Photo from Pictures of Money

Photo from Pictures of Money

1. Create a new budget

Instead of rent, you now have house expenditures. Besides the change in the monthly payment, there will likely be an increase in utility bills (it costs more to cool and heat and power a larger living space!), the potential watering and maintenance of a yard and garden, and other things such as a trash bill and your tax bills.

Estimate your monthly expenses initially, but then keep track of the actual monthly money going out for awhile, and then base your budget on that.

2. Plan on repairs

Even with a turn-key property, most likely you will have repairs to make pretty soon down the road. “Most homeowners spend 1% to 4% of their homes’ value each year on repairs and maintenance.” (CNN Money. “4 money tips for new homeowners”). And if you have an expensive repair coming up, like replacing the roof, try to save a little more each month in preparation.

3. Expect your property taxes to go up

Property taxes start out based on the assessed value of your home at the time of purchase. But,

Property taxes have a tendency to rise, even when home values drop. Back in 2000, localities across the U.S. collected an estimated $247 billion in property taxes, but by 2010, that number almost doubled to $476 billion despite the decline in home prices from the infamous housing bubble implosion. (CNN Money. “4 money tips for new homeowners”)

4. Expect big payments

Homeowner’s insurance and property taxes are some hefty bills, that you should plan for accordingly.

Read up on all of CNN Money’s tips here: “4 money tips for new homeowners”

Money Monday: Questions about taxes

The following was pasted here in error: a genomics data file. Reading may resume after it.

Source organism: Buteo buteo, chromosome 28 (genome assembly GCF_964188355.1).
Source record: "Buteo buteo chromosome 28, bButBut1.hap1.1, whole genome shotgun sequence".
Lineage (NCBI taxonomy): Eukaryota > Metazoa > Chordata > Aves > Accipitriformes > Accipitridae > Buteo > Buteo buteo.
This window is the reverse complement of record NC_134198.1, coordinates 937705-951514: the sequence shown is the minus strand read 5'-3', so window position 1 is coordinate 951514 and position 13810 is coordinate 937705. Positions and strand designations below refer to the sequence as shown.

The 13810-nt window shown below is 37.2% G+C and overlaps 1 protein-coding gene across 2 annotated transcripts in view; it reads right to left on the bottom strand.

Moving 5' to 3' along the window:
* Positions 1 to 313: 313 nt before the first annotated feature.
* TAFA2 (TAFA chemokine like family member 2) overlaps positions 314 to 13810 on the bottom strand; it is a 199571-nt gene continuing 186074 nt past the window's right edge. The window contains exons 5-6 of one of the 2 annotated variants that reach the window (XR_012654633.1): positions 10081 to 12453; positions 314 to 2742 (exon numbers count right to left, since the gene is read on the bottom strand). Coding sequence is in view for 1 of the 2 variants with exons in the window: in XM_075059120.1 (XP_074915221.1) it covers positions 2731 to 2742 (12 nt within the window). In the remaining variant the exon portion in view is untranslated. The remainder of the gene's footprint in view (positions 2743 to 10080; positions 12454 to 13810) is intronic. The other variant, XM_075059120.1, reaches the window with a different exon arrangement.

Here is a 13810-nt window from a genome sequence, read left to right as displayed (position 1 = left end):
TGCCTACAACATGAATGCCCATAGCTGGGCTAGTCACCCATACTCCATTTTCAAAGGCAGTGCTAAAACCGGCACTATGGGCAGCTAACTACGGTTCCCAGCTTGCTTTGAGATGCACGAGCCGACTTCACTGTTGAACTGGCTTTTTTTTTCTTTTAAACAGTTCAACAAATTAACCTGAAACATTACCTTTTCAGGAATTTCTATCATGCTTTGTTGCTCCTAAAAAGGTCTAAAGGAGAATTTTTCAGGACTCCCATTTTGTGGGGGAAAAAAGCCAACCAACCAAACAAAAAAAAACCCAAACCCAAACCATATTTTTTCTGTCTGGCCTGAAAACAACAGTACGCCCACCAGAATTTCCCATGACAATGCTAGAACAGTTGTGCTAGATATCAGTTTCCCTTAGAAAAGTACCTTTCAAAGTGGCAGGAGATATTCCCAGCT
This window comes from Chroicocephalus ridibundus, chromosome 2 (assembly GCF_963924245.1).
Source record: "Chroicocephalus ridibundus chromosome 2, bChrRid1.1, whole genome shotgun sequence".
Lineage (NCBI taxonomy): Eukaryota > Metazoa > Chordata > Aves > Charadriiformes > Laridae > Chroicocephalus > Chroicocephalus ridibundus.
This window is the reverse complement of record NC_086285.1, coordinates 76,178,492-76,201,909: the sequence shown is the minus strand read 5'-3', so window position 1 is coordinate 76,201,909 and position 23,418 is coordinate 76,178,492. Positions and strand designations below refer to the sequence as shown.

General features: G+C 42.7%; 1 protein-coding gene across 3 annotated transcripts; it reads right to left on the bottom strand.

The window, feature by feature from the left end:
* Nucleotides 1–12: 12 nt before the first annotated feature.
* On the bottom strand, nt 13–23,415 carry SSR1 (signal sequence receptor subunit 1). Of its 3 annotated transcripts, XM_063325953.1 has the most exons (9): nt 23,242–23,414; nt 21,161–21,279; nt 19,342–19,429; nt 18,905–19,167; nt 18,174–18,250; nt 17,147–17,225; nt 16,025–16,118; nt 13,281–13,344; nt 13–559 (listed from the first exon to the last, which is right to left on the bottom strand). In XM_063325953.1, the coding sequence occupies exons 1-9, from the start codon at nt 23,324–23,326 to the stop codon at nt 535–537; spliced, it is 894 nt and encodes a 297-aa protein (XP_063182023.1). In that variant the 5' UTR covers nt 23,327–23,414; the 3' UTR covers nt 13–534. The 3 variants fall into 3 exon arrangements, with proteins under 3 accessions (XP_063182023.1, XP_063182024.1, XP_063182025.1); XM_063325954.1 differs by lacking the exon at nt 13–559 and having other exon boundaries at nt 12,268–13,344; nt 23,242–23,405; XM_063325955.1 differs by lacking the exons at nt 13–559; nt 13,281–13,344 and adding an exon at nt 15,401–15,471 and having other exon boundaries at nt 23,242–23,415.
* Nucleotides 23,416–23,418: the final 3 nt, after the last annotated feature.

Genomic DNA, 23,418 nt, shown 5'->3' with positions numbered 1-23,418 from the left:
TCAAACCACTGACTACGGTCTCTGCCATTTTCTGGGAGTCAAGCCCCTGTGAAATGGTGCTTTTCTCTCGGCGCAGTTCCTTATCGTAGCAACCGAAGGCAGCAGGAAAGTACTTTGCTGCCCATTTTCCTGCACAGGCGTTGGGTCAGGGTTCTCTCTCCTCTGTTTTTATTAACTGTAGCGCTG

Tax season: the deadline is nearing; have you done your taxes yet?

taxes

Perhaps you haven’t started or completed your taxes because you have questions. You may be embarrassed to ask them, but CNN Money has answered some of them; read their article to find out the answers:

  • Do you have to file a federal tax return?
  • How long does it take to get your refund?
  • Can the IRS withhold a refund?
  • What do you do if you owe the IRS but can’t afford to pay?
  • Will you get audited?

Find out the answers to these questions here: “(Not so) dumb tax questions you’re too embarrassed to ask“.

Money Monday: How you’ll benefit from the new tax deal

Parents, low-income families, students, teachers and mass commuters are among those who will benefit from a $760 billion tax deal that was signed into law on December 11, 2015.

taxes“The deal, which was combined with a $1.1 trillion spending package for 2016, is dominated by business tax breaks. But it also includes more than $250 billion worth of tax breaks for individuals”:

  • Bigger refund when you have kids.
  • More generous tuition tax credit.
  • Higher refund for low-income working families.
  • Fairer treatment for mass transit commuters.
  • Permanent deduction for residents of states without income taxes.
  • Teacher deduction made permanent.
  • Deduction for mortgage insurance premiums.
  • Income exclusion for mortgage debt that’s been forgiven.
  • Tuition tax deduction.

All information is from CNN Money; read the full article here: “How you’ll benefit from the new tax deal”.

 

5 Reasons to Amend Your Tax Return

money houseMissed tax deduction? Overlooked tax credit? Get what’s coming to you by amending your return.

Your home is a great source of tax savings if you know what qualifies and don’t forget to claim deductions and credits. If you missed any of these five, you can go back in time — roughly two to three years — by amending your tax return. Continue reading